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Author ORCID Identifier



Open Access Dissertation

Document Type


Degree Name

Doctor of Philosophy (PhD)

Degree Program

Chemical Engineering

Year Degree Awarded


Month Degree Awarded


First Advisor

James J. Watkins

Subject Categories

Structural Materials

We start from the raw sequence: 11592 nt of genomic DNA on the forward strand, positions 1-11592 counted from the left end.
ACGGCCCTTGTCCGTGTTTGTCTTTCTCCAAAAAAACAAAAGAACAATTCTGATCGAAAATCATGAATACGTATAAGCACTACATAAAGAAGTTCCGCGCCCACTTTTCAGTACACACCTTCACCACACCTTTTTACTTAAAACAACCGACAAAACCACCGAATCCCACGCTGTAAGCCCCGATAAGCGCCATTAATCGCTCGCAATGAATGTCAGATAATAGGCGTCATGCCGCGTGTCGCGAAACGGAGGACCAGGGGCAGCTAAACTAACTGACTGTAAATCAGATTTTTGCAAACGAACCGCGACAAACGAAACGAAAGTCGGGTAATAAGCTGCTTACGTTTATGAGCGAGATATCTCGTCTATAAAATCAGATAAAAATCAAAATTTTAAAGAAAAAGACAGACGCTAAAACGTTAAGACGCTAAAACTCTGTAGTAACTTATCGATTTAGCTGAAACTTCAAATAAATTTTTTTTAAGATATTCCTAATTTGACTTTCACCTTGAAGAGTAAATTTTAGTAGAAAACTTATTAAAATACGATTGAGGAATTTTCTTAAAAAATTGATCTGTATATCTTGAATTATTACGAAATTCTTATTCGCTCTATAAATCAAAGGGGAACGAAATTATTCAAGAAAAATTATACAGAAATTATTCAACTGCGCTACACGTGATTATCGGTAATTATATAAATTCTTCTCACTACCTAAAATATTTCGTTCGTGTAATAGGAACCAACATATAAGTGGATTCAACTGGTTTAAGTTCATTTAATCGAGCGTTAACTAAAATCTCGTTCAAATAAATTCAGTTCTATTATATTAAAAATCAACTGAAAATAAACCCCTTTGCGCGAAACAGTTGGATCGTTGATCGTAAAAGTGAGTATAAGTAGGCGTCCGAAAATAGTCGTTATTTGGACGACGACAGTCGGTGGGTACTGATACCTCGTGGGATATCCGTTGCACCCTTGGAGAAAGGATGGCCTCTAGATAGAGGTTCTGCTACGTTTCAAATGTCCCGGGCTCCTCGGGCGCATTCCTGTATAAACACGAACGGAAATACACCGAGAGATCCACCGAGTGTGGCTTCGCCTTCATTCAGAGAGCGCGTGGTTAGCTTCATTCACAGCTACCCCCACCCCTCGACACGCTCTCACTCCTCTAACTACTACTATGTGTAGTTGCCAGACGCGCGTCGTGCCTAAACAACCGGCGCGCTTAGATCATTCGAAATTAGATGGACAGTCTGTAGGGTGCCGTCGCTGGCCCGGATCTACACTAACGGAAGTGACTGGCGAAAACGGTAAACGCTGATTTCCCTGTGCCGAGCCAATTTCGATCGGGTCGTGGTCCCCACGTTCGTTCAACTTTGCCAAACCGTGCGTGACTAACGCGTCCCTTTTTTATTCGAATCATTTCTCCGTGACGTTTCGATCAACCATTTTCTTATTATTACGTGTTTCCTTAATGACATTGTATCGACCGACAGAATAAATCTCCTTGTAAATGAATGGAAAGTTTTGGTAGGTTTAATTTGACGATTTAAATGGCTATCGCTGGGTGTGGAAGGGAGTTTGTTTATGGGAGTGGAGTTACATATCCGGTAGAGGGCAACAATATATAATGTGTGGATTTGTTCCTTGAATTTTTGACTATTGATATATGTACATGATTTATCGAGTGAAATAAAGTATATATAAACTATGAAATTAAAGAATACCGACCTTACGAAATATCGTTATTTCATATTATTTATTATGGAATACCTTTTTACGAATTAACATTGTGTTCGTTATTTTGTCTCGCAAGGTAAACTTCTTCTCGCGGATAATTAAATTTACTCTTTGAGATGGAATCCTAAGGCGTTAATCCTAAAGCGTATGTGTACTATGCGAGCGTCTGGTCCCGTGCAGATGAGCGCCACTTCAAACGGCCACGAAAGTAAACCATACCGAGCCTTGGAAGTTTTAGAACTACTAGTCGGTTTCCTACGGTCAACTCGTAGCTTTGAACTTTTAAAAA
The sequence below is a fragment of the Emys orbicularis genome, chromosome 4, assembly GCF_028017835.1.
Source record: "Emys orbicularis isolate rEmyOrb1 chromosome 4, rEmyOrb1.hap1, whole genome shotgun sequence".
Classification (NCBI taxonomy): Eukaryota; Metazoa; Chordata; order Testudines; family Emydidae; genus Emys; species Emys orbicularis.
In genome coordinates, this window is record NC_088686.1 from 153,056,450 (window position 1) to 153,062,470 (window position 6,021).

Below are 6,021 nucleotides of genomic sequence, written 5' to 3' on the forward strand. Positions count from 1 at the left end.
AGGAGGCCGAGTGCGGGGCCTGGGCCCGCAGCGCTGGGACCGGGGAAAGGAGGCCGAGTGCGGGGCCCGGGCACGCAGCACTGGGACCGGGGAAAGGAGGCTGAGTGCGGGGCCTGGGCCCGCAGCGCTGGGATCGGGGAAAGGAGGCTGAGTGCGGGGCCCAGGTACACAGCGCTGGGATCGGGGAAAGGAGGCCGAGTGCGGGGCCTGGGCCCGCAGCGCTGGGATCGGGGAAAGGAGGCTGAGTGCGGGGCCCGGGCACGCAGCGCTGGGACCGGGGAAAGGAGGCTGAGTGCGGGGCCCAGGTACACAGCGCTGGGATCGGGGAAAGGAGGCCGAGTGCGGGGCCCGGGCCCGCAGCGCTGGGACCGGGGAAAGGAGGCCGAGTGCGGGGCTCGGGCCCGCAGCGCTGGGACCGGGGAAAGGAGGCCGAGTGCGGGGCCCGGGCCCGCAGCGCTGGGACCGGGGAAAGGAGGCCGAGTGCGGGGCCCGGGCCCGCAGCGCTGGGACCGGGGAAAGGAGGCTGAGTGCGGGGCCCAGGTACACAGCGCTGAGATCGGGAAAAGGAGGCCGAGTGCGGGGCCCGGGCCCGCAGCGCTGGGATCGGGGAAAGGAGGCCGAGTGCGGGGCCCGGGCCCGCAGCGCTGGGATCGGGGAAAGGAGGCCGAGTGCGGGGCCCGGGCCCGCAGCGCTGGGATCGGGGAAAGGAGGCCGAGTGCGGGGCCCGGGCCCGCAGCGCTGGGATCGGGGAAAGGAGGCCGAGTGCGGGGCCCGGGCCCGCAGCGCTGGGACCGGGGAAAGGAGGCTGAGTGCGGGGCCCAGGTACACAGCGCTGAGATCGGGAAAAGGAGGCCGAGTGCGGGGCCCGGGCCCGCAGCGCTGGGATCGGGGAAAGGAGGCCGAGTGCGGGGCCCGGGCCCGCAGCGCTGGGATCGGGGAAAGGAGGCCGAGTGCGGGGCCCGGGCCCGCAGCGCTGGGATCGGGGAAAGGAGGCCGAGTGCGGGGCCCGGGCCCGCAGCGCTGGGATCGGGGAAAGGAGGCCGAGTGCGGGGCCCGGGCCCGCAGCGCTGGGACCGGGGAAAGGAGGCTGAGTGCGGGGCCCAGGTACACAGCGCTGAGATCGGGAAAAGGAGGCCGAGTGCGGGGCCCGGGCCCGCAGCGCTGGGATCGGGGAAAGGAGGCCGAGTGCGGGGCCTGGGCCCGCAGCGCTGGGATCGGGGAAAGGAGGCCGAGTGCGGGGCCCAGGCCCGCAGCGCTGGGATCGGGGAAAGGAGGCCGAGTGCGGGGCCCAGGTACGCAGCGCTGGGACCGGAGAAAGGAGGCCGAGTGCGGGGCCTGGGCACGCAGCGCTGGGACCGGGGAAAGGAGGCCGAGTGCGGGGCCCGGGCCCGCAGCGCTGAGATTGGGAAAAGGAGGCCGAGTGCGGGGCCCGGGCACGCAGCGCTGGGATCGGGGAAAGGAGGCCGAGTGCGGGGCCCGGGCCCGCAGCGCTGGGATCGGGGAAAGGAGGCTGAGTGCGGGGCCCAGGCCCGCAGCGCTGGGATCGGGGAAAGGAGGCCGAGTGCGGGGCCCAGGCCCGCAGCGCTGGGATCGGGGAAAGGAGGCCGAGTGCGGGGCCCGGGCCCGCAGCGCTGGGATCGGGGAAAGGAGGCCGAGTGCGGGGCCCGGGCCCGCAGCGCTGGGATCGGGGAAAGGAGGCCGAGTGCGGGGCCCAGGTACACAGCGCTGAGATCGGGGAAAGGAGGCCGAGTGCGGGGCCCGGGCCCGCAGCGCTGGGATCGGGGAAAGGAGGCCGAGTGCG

Nano-structured materials possess unconventional properties and enable miniaturization of devices. However, fabrications of such materials and devices are challenging and in many cases cumbersome, and development of nanofabrication techniques are essential to realizing novel designs and commercializing scientific ideas. Supercritical fluids possess a unique combination of gas-like diffusion properties and liquid-like dissolution power, and are suitable reaction media for fabricating materials at the nanometer scale. This dissertation focuses on developing supercritical fluids-related techniques for fast and large-scale fabrication of novel composite materials and devices. Using supercritical fluid deposition (SFD) technique, cobalt thin films were deposited on a variety of substrates, with a cobalt(II) metal-organic precursor dissolved in supercritical CO2. The deposition was found to be more facile compared to similar cobalt(III) precursors, and yielded full coverage, high purity cobalt thin films with good conductivity. Cobalt coatings on copper surfaces also effectively prevented copper oxidation in air at elevated temperatures. SFD technique was further utilized for scalable fabrication of gold-coated woodpile structures as wavelength-selective thermal emitters in the mid-infrared region. High purity, full coverage gold thin films were coated conformally on 3D TiO2 woodpile structures with perfect step-coverage and controlled surface roughness, and thermal emitters with emissivity enhancement at specific wavelength were obtained. Samples gold-deposited using cold-wall reactor were found to be more effective than using hot-wall reactor. Soft-imprint-based scalable fabrication of TiO2 woodpile structures was also optimized for micrometer patterns. Besides using supercritical CO2 for metal deposition, supercritical ethanol was utilized for continuous solvothermal synthesis of manganese oxide nanoparticles with small particle size as active material for supercapacitor electrodes. A mixture of MnO and Mn3O4 crystal structures was obtained and the ligand-capped nanoparticles form stable dispersion in ethanol at high concentrations. The stably dispersed of nanoparticles can be impregnaed into mesoporous carbon films, enabling high through-put fabrication of electrodes for flexible supercapacitors.